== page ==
Since PEP 517 and PEP 518 are slowly gaining traction and setuptools wants to deprecate and remove setup.py install the current guidelines will need to be updated. Right now there are multiple workarounds including python-dephell. Is there already a plan to migrate to a standards based build process how does it look like? As far as I know both a package builder and a package installer are needed for this if Arch wants to avoid pip. pypa/build and pradyunsg/installer appear to be packages for this task. FFY00 contributes to both these packages and maintains lots of Arch Python packages, so I assume they are interested in using them here? --Pyfisch (talk) 21:06, 24 February 2021 (UTC)

There's already packages in community that use Poetry. python-rich 10.0.1-1
Grawlinson (talk) 00:22, 1 April 2021 (UTC)
Someone added `python-build` instructions to the wiki but I'm interested in us actually discussing the needed changes in an official capacity before randomly adding them to the wiki.
Foxboron (talk) 12:02, 13 April 2021 (UTC)
That was me, sorry. The current guidelines simply don't work for pep517 packages that install scripts. After spending hours trying to get this to work for my PKGBUILDS, I assumed these would be useful right now for this particular niche. So while perhaps a bit rude (sorry..), it wasn't exactly random.Rmsc (talk) 12:37, 13 April 2021 (UTC)
Yes, calling it "random" wasn't nice :) Sorry. It was more a reference to adding it without any discussion then the change itself. I have asked FFY00 if we should draft something or wait. Hopefully something is going to crop up the next week or something.
Foxboron (talk) 12:56, 13 April 2021 (UTC)
python-build is mature, the usage of pip is the issue here, as it's not very nice. I really don't like dephell, as IMO it is essentially a hack and can fail in obscure ways, but other people think it is fine. I would mention the two approaches, python-dephell and python-build/python-pip, for now. Once we have a proper standalone wheel installer that can replace pip, I will submit a RFC proposing to change all packages to python-build/python-installer. Btw, there are some issues with the change. --skip-dependencies does not prevent pip from being used, --no-isolation does that, --skip-dependencies will simply skip the check that looks if the dependencies are met, I don't think it should be used here. We should also be building a wheel, to install with pip, not a sdist. The correct command would be `python -m build --wheel --no-isolation` or `python -m build -wn`. FFY00 (talk) 13:17, 13 April 2021 (UTC)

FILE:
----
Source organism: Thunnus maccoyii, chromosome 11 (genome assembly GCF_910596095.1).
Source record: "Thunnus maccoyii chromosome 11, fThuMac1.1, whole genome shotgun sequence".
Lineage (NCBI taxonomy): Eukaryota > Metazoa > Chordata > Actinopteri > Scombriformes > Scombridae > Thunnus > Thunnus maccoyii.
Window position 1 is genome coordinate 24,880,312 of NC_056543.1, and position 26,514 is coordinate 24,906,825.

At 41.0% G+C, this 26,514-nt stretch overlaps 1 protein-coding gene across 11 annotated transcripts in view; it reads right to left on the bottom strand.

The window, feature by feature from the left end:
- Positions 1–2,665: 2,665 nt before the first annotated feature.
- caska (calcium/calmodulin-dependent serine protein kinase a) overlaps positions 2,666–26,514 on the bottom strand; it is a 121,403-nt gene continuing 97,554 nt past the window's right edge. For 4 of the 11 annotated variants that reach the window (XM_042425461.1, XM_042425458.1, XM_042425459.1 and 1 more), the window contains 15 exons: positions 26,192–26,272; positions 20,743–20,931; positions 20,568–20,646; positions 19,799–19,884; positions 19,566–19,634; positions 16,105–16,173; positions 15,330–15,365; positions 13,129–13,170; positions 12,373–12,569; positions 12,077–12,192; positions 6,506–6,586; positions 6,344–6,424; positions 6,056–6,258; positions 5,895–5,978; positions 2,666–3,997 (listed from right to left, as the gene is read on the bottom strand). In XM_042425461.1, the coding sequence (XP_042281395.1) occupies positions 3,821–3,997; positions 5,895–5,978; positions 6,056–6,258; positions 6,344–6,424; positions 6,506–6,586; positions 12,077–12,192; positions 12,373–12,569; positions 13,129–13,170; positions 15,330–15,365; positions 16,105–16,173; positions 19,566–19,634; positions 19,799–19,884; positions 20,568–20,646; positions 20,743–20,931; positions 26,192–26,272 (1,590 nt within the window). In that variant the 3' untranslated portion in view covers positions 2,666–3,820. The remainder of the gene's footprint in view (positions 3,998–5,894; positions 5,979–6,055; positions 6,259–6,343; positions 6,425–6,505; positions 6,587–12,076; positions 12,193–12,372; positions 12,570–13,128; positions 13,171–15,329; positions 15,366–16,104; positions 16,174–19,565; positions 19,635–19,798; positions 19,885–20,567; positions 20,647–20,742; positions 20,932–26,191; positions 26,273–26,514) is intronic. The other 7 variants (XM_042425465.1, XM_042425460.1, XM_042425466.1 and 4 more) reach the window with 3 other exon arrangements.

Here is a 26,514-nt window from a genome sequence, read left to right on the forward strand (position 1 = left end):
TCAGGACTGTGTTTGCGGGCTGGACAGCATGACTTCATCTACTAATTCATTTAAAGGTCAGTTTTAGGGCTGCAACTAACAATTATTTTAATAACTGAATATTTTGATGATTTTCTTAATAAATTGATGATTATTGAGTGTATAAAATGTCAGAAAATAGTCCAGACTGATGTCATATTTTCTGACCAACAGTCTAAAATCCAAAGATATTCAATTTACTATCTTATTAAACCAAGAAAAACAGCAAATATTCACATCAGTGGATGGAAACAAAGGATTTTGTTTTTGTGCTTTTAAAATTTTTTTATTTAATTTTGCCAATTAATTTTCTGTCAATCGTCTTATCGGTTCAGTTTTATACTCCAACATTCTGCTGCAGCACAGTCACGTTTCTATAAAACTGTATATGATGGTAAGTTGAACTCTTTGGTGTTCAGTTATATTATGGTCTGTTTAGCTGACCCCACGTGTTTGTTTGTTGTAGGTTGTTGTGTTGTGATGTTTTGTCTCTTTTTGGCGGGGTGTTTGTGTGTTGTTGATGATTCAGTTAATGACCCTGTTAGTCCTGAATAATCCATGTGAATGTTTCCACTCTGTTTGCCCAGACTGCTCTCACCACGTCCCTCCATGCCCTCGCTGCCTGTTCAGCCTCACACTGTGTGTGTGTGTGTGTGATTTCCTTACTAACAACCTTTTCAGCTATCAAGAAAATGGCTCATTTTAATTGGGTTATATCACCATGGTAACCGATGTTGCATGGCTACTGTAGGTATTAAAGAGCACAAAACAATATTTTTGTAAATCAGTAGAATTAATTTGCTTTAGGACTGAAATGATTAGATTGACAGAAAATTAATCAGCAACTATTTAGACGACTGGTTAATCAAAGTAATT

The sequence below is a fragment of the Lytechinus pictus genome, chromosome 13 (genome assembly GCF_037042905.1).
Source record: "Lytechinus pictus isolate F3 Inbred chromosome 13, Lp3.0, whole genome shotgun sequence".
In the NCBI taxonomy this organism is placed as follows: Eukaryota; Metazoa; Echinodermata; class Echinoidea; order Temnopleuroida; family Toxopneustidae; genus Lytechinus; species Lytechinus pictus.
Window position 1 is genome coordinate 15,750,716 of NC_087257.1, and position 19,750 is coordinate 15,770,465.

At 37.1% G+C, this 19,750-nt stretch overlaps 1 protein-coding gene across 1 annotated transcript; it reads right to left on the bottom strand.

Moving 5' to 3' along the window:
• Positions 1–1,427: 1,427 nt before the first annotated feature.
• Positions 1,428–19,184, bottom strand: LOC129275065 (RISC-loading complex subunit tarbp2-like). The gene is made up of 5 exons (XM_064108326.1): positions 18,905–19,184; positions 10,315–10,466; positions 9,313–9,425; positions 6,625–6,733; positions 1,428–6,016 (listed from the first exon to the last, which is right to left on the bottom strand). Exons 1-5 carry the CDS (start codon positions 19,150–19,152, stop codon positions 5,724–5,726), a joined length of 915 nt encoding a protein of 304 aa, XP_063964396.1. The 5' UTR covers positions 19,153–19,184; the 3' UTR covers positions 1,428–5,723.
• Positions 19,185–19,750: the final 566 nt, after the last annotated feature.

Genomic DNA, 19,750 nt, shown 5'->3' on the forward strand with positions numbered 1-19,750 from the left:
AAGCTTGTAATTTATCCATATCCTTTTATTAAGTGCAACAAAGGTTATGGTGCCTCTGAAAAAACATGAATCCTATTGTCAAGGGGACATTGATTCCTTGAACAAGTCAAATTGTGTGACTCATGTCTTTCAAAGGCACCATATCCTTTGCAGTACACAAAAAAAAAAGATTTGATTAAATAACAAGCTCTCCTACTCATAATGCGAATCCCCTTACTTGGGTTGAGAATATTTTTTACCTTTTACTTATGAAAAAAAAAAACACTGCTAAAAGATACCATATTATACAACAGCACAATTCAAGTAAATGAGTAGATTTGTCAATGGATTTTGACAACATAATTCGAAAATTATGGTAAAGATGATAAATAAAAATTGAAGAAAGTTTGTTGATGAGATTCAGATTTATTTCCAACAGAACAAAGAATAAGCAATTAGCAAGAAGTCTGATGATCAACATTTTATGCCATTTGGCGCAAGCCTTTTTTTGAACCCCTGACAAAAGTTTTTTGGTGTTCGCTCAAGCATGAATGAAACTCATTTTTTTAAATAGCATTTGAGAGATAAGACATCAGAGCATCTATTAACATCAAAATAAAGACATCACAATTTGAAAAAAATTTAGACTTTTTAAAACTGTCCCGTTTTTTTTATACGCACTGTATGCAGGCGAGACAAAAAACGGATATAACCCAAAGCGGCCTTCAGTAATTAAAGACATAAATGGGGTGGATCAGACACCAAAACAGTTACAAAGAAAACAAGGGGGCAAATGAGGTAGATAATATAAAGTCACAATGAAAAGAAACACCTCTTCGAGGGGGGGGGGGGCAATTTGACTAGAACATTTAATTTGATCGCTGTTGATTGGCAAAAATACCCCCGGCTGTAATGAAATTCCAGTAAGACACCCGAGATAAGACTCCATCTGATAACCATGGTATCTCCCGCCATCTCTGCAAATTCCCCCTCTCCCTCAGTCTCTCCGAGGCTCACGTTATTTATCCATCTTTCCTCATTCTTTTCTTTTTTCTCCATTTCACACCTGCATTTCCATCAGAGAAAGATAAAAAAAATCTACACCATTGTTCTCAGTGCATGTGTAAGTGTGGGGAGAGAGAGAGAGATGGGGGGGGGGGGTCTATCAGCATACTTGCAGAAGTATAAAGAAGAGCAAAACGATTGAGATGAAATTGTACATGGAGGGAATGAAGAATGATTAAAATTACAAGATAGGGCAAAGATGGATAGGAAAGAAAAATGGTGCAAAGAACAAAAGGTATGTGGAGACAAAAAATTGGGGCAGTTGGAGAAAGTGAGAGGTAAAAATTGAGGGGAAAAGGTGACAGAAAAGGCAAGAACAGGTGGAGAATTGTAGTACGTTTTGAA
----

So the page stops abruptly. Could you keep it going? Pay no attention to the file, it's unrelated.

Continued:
No problem, my bad :) I've tested the proposed fixes (no --skip-dependencies and --wheel) and it works even better (pip would always build a wheel no matter what). I also dislike having to use pip install, and would rather replace it with a stand-alone installer. If you feel it's appropriate as a temporary thing, I can fix and reintroduce the python-build/python-pip changes.
In the meantime I was also preparing a few changes to the pip section. The issue in https://github.com/pypa/pip/issues/2209 is no longer relevant (was closed in 2017), but the pyo and pyc files generated by pip are still broken (they contain references to $pkgdir). There are a few community packages affected by the problem (tensorflow stuff, for instance). I would like to suggest adding --no-compile to the recommended pip flags, and using 'compileall' instead. If that's ok, I have the change ready to submit.Rmsc (talk) 15:50, 13 April 2021 (UTC)
pip builds wheels in isolation (isolated environment) by default and IIRC it had some issues building without isolation. I agree that passing --no-compile to pip and running compileall afterwards is a correct solution. FFY00 (talk) 17:24, 13 April 2021 (UTC)

Pytest downloads dependencies if unmet

I'm currently looking at a bug in python-keyring caused by the Arch packaging shipping a) without specifying a required dependency and b) without the required version of the dependency being in the Arch repos yet. And yet, python-keyring has a check() function and the tests pass. The reason for this is that pytest actually downloads unmet dependencies from PyPI solely for the purposes of running the tests. This kind of defeats some of the purpose of the check() function, as this ought to be an error. I propose changing the recommended 'setup.py pytest' line to:

python setup.py pytest --allow-hosts ','

Which blocks it from downloading anything, turning unmet dependencies into errors. There are probably similar changes than can be made to other test runners. Chrisjbillington (talk) 03:23, 13 March 2021 (UTC)

python3- upstream name

Are there any guidelines for when package upstream has name which begins with python3-?

Example is this one https://aur.archlinux.org/packages/python3-saml where the upstream repo is also named python3-saml. Should it be python3- or be renamed to python-?

Cheers. Micwoj92 (talk) 00:04, 3 April 2021 (UTC)